Martin Aitken is a full-time translator of Scandinavian literature. His translation of Josefine Klougart’s One of Us Is Sleeping is published by Open Letter. He is currently translating the sixth book of Karl Ove Knausgaard’s My Struggle from Norwegian with Don Bartlett.
Mayyu Ali is a young Rohingya poet, writer, and humanitarian activist who runs the Youth Empowerment Centre in the refugee camp at Cox’s Bazaar. His articles have also featured in Al Jazeera, Dhaka Tribune, and on CNN. Recently he published The Blossom, including some of his early poems, and distributed them around the camps. His poems have appeared in Modern Poetry in Translation (special feature on Rohingya poetry) as well as the Best English and Light of English magazines in Myanmar.
Sonia Alland translates from the French and the Catalan. Her works by the French writer Marie Bronsard include The Hermitage (2001) and The Legend (2013). Also from the French are the poems of Salah Al Hamdani: Baghdad MonAmour (2008) and Baghdad, Adieu (2018). Translations from the Catalan include Portbou: A Catalan Memoir withSelected Storiesfrom We, Women, by Maria Mercè Roca (2020), and selections from the work of the Catalan poets Salvador Espriu and Narcís Comadira.
Amanda Allard is an editorial intern at Big Sky Journal in Bozeman, Montana, where she writes about art and culture in the Northern Rockies. Amanda recently graduated from the University of Iowa with a degree in French literature. The Lover is her first work of translation to be published.
Alexis Almeida grew up in Chicago. Her recent translations include Florencia Castellano’s Monitored Properties (Ugly Duckling Presse) and Roberta Iannamico’s Wreckage (Toad Press). She currently lives in Providence, Rhode Island, where she teaches writing.
Alejandro Álvarez Nieves (b. 1976, Río Piedras) is a poet, narrator, and translator. As a poet, he has published El proceso traductor (2012) and Quiebre de armas. As a translator, he collaborated with the rendering of Ntozake Shange’s Wild Beauty (2018) into Spanish.
Alison Anderson’s translations include The Elegance of the Hedgehog, by Muriel Barbery, and works by Nobel laureate J. M. G. Le Clézio. She has also published three novels and is the recipient of a National Endowment for the Arts Literary Translation Fellowship.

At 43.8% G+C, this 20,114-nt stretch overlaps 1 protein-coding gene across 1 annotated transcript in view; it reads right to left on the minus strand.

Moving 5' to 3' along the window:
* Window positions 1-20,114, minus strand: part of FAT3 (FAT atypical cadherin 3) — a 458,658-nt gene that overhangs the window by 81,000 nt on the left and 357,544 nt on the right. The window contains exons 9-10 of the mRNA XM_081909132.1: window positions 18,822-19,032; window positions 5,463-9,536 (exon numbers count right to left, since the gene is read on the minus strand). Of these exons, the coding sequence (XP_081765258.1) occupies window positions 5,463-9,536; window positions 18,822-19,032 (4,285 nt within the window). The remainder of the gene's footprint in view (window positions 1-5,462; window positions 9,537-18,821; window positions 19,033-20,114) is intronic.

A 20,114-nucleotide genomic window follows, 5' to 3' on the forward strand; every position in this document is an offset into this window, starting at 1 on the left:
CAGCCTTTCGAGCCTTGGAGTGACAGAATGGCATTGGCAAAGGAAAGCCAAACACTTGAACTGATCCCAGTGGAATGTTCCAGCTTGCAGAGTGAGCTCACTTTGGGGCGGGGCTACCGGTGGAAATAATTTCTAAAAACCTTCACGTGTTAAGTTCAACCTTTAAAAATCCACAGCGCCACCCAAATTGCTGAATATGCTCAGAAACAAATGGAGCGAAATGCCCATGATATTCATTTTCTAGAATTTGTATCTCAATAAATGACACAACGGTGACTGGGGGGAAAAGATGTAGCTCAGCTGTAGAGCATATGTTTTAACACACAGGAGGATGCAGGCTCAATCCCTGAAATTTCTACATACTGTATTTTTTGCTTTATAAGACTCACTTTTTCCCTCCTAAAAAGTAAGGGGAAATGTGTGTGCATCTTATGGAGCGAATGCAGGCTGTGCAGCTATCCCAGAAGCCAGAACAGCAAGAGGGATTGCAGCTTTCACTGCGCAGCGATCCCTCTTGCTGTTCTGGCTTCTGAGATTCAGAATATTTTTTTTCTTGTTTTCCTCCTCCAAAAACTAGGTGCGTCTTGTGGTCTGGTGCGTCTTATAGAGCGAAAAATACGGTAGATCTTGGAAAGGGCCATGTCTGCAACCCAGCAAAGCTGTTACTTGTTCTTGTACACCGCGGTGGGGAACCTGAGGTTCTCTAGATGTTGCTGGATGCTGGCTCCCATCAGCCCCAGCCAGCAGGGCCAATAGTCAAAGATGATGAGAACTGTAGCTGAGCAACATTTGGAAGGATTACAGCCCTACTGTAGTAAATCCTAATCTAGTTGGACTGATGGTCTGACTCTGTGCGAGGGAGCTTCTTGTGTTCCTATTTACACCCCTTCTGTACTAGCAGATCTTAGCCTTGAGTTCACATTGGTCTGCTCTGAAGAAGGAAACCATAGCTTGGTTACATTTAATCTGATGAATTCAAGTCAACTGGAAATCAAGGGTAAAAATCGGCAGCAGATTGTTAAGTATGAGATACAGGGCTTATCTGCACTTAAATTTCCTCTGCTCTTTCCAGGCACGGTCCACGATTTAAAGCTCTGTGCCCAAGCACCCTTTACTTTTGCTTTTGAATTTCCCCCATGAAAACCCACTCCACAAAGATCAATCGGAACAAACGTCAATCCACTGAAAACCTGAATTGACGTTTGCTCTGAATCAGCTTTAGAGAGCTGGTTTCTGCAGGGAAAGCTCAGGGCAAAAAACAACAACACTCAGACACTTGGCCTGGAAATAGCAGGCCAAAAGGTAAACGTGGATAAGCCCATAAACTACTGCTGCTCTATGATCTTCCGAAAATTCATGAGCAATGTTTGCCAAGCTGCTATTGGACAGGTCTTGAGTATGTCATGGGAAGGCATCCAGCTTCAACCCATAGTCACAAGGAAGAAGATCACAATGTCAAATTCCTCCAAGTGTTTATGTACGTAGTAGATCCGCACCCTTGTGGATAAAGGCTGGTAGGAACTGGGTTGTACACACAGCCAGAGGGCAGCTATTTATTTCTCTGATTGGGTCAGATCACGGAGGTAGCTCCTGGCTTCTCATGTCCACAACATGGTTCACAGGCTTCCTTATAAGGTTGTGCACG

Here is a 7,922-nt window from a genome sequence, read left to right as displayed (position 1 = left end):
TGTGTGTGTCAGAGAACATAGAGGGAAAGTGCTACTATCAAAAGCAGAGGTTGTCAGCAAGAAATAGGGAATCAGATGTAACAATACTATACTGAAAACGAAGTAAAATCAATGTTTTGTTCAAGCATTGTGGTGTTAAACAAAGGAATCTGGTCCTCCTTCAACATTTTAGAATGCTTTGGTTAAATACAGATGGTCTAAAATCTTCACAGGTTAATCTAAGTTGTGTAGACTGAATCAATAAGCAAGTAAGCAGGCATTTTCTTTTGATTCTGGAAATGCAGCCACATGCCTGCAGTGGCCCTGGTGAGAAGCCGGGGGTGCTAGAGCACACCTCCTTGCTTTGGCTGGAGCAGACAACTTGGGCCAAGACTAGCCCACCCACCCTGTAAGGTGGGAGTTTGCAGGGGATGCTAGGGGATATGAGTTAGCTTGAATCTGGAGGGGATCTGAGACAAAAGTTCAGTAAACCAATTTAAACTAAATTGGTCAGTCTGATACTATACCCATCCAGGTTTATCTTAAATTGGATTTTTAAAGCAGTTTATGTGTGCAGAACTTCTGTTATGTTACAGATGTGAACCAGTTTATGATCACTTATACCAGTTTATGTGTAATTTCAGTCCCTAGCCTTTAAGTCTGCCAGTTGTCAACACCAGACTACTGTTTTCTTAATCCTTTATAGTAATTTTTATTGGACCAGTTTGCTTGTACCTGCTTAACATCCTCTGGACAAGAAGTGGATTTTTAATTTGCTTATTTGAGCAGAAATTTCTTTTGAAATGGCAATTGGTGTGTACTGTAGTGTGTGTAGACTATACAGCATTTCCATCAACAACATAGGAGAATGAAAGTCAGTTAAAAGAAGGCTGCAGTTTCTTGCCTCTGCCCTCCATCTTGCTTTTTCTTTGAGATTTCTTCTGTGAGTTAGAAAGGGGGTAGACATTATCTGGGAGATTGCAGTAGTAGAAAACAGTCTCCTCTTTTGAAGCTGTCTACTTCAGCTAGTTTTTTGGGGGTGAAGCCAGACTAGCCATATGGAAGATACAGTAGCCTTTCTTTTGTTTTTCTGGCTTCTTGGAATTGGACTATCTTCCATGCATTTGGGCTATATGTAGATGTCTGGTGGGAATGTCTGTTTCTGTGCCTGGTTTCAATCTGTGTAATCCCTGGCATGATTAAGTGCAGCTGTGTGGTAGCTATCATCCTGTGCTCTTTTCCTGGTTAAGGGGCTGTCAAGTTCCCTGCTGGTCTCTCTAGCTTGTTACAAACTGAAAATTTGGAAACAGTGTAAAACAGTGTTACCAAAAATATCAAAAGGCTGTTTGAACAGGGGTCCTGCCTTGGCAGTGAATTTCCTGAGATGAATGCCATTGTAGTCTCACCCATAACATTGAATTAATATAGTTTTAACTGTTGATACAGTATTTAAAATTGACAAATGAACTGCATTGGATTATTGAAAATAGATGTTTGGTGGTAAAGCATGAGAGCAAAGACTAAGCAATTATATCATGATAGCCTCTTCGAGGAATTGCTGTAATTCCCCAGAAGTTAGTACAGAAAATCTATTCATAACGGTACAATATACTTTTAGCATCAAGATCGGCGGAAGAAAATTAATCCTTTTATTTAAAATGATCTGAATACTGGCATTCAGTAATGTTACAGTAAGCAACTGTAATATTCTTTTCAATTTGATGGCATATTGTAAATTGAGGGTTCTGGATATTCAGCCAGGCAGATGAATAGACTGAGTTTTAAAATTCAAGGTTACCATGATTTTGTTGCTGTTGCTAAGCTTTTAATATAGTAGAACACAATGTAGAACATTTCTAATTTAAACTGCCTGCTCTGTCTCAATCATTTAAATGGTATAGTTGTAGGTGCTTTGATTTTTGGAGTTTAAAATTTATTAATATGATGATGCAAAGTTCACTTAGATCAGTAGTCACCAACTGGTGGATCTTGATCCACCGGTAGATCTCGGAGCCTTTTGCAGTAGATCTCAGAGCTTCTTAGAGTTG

Brother Anthony of Taizé has published over forty volumes of translations of Korean literature and has received a number of awards. He has published ten volumes of work by Ko Un as well as recently published volumes of poetry by Jeong Ho-seung, Lee Seong-bok, and Ko Hyeong-ryeol. His Korean name is An Sonjae.
Joana Araújo is a Portuguese-English bilingual content reviewer onsite at a Fortune 100 company in Cupertino, California. She received her bachelor’s degree from the Catholic University of Lisbon. In Portugal, she worked as a journalist and a TV production assistant. In 2002 she moved to San Francisco, where she earned her MA in broadcasting arts and was a graduate assistant at San Francisco State University.
Ljubica Arsovska is editor in chief of the long-established Skopje cultural magazine Kulturen Život and a distinguished literary translator from English into Macedonian and vice versa. Her published translations include more than twenty books and plays as well as poems and collected poems by Macedonian poets published in Macedonia and abroad.
Rachel Tzvia Back is a poet and translator residing in the Galilee. Her Ruebner collection, In the Illuminated Dark: Selected Poems of Tuvia Ruebner (Hebrew Union College Press / University of Pittsburgh Press, 2014), was a finalist in 2015 for both the National Translation Award and the National Jewish Book Award in Poetry. (Click here to read the WLT review.) Her essay “ ‘A Species of Magic’: The Role of Poetry in Protest and Truth-telling” appeared in the May 2014 issue of WLT.
Bryar Bajalan is an MA student in Middle East Studies at the University of Exeter, where he studies changing depictions of eroticism in the literature of Mosul before and after the Islamic State’s occupation. To the Ends of the Earth, his short documentary about nineteenth-century Baghdadi poet Jamil al-Zahawi, will premiere at the Translating Poetries Symposium this month in London.